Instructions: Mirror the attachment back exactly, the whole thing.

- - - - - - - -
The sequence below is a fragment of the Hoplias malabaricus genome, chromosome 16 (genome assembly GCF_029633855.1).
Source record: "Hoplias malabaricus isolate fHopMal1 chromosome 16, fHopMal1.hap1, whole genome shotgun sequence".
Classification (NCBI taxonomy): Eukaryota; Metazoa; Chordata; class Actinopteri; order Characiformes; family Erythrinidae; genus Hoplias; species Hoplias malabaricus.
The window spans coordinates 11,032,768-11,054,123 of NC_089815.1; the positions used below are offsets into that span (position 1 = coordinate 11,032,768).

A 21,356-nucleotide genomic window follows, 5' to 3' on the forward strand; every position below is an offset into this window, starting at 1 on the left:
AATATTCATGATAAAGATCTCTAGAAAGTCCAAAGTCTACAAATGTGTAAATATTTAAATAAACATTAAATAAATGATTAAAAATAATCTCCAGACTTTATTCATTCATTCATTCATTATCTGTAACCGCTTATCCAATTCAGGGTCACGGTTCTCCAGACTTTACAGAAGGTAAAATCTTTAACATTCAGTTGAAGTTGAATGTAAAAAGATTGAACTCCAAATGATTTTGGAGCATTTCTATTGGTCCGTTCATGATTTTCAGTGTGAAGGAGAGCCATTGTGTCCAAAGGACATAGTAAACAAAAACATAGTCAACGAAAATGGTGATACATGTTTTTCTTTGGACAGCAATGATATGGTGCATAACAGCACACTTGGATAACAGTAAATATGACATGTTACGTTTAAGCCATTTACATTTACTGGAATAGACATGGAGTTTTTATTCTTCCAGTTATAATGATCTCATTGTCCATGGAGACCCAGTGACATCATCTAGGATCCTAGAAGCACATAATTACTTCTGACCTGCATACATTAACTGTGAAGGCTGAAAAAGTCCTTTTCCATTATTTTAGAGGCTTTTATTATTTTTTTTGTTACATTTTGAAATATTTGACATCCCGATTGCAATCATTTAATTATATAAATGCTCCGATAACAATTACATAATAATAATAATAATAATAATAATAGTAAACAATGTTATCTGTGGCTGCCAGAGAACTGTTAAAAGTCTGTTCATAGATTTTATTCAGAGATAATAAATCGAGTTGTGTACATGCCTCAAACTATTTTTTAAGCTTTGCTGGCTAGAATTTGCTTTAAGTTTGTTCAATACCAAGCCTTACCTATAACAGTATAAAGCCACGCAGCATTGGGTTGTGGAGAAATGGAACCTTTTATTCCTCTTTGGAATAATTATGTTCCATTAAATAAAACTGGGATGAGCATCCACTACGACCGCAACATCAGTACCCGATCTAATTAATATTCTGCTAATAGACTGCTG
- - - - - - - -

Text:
The sequence below is a fragment of the Hoplias malabaricus genome, chromosome 16 (genome assembly GCF_029633855.1).
Source record: "Hoplias malabaricus isolate fHopMal1 chromosome 16, fHopMal1.hap1, whole genome shotgun sequence".
Classification (NCBI taxonomy): Eukaryota; Metazoa; Chordata; class Actinopteri; order Characiformes; family Erythrinidae; genus Hoplias; species Hoplias malabaricus.
The window spans coordinates 11,032,768-11,054,123 of NC_089815.1; the positions used below are offsets into that span (position 1 = coordinate 11,032,768).

A 21,356-nucleotide genomic window follows, 5' to 3' on the forward strand; every position below is an offset into this window, starting at 1 on the left:
AATATTCATGATAAAGATCTCTAGAAAGTCCAAAGTCTACAAATGTGTAAATATTTAAATAAACATTAAATAAATGATTAAAAATAATCTCCAGACTTTATTCATTCATTCATTCATTATCTGTAACCGCTTATCCAATTCAGGGTCACGGTTCTCCAGACTTTACAGAAGGTAAAATCTTTAACATTCAGTTGAAGTTGAATGTAAAAAGATTGAACTCCAAATGATTTTGGAGCATTTCTATTGGTCCGTTCATGATTTTCAGTGTGAAGGAGAGCCATTGTGTCCAAAGGACATAGTAAACAAAAACATAGTCAACGAAAATGGTGATACATGTTTTTCTTTGGACAGCAATGATATGGTGCATAACAGCACACTTGGATAACAGTAAATATGACATGTTACGTTTAAGCCATTTACATTTACTGGAATAGACATGGAGTTTTTATTCTTCCAGTTATAATGATCTCATTGTCCATGGAGACCCAGTGACATCATCTAGGATCCTAGAAGCACATAATTACTTCTGACCTGCATACATTAACTGTGAAGGCTGAAAAAGTCCTTTTCCATTATTTTAGAGGCTTTTATTATTTTTTTTGTTACATTTTGAAATATTTGACATCCCGATTGCAATCATTTAATTATATAAATGCTCCGATAACAATTACATAATAATAATAATAATAATAATAATAGTAAACAATGTTATCTGTGGCTGCCAGAGAACTGTTAAAAGTCTGTTCATAGATTTTATTCAGAGATAATAAATCGAGTTGTGTACATGCCTCAAACTATTTTTTAAGCTTTGCTGGCTAGAATTTGCTTTAAGTTTGTTCAATACCAAGCCTTACCTATAACAGTATAAAGCCACGCAGCATTGGGTTGTGGAGAAATGGAACCTTTTATTCCTCTTTGGAATAATTATGTTCCATTAAATAAAACTGGGATGAGCATCCACTACGACCGCAACATCAGTACCCGATCTAATTAATATTCTGCTAATAGACTGCTG